It never sat very well with me. I made subtle references to my own interest in women starting at age 12 or so, and the reactions from my friends and classmates ranged from completely neutral to excited to disgusted. Some friends of mine were really genuinely OK with it, but I got enough of the negative reactions – including a boyfriend who started calling me “fucking dyke” when he was mad at me for anything – that I realized this was simply not a safe course of action. If I was going to risk alienating all the support systems I had, well, I needed to have new support systems built first. And where on earth would I find those, living in a suburban wasteland populated only with the heartbreakingly mainstream? Where would I find the girl of my dreams, when the girls around me had eyes only for guys? Not a clue.
So I stayed in the closet until I was 21. Not because I didn’t know who I was; not because I didn’t know what I wanted. Simply because I couldn’t find anyone anywhere who was able to see all of me when they looked. I couldn’t find a space where it was safe to be myself, all of it at once. So the acceptable pieces of me stayed visible, and the unacceptable ones went into hiding – much the way they did when I was four years old and playing doctor. The entire world saw the backyard, but nobody peered under the deck.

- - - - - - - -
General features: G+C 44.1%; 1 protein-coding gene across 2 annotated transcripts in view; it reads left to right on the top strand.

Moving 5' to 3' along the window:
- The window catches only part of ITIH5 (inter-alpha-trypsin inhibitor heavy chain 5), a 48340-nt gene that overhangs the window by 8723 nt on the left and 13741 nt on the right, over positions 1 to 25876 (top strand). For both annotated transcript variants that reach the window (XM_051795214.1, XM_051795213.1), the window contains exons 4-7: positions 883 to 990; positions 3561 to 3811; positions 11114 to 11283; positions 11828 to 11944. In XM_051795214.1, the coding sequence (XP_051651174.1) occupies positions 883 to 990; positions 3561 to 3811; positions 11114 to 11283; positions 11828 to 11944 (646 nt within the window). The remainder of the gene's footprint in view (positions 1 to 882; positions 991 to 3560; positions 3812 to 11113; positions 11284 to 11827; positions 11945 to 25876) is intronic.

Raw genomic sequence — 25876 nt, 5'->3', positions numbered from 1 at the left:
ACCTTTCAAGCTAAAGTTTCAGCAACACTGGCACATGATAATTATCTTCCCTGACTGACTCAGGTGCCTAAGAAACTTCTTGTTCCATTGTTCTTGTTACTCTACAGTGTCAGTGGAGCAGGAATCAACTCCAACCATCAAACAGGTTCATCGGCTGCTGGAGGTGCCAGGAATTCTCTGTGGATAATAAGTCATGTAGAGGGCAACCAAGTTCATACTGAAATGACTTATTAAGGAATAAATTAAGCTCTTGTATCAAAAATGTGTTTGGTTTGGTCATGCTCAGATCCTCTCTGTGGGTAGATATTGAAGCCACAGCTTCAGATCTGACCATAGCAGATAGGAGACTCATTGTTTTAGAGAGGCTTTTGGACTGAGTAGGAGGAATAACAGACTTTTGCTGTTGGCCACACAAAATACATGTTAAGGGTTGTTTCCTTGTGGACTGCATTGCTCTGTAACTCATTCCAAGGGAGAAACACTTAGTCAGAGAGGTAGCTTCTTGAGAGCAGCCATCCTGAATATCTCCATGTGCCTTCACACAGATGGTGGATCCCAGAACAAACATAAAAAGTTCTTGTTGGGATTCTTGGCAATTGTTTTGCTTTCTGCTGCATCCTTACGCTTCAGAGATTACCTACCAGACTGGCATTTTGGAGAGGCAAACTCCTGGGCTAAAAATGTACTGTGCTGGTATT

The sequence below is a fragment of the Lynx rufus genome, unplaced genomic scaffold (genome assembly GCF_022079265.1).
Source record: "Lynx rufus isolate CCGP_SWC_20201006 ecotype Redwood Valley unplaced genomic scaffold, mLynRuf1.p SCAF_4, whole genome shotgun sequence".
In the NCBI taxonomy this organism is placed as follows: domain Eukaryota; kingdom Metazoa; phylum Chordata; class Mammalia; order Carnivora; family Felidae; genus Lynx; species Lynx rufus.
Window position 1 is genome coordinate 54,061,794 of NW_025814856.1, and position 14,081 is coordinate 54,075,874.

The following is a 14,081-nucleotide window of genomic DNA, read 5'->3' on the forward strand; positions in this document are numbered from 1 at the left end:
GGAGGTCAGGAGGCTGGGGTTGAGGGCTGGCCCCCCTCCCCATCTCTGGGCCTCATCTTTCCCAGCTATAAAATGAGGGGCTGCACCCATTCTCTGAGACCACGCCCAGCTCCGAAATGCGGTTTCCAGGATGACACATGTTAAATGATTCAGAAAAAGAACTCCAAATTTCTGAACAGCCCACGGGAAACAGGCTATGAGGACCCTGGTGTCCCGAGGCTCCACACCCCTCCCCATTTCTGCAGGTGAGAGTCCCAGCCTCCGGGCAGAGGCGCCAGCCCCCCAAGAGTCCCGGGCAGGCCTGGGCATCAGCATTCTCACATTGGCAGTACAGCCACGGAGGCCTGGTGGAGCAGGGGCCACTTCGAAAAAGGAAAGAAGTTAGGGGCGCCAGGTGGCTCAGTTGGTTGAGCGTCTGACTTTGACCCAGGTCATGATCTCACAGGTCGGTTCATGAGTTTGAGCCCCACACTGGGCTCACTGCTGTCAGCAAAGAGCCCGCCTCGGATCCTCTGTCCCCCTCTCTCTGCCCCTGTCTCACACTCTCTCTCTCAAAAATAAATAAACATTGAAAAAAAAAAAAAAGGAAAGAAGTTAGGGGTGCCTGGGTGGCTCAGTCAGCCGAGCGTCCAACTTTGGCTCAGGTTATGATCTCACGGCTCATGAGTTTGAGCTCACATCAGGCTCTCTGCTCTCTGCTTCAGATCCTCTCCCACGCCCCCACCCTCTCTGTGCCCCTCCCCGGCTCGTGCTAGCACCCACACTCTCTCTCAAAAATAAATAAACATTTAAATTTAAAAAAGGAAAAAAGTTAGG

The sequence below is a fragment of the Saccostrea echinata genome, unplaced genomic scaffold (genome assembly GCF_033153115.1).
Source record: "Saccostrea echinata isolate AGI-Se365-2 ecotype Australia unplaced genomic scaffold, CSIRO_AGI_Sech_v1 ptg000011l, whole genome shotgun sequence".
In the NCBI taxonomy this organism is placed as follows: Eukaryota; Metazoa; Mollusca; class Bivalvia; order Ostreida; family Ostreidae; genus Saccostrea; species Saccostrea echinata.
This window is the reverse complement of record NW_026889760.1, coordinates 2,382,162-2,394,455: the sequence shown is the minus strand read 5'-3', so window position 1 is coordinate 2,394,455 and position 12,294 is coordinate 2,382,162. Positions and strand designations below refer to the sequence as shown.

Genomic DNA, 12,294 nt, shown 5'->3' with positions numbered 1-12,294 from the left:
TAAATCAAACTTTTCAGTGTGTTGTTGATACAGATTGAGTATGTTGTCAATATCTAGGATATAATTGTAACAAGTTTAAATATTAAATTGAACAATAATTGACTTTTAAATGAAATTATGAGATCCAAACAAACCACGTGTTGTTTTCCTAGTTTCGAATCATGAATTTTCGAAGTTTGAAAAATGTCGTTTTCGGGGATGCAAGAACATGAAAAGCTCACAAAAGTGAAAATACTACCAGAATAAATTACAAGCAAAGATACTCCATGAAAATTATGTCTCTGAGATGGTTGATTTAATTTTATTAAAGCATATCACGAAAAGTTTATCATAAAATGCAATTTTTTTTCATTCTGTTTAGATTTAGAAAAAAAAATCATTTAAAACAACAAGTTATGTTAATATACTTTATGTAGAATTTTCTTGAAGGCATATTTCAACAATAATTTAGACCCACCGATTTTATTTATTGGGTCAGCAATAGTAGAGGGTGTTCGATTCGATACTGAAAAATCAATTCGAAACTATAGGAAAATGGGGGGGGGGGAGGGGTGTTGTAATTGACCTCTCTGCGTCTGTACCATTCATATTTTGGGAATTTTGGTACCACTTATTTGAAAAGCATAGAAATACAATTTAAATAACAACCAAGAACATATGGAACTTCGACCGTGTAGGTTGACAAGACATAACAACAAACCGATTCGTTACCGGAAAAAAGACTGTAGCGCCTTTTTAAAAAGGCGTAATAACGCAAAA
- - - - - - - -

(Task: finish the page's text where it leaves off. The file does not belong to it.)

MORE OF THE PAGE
When did I know I was queer? Way before I ever heard the word. I knew it when I pulled my hand away from my best friend’s cheek, realizing that my caress was too much like a boy’s and she might suspect something. I knew it when the kids’ movies I watched felt like they were telling only one side of the story. I knew it when my fairy tales always had the same happily ever after. I knew it when my father switched off the TV in disgust when they showed images of cross-dressing dancers. I knew it when I read my step-aunt’s copy of Our Bodies, Ourselves and found myself just as intrigued by the drawings of women’s bodies as I did the men’s.
I knew it every time I realized that how I was feeling, what I was noticing, who I was attracted to was something I shouldn’t be telling anyone. I knew I was queer every time I realized that the rest of the world was straight. I never discovered that I was queer; instead I discovered, in a thousand small ways every day for almost twenty years, that everyone else wasn’t like me.
Until I started discovering that some people were. And that, my friends, was worth waiting 20 years for.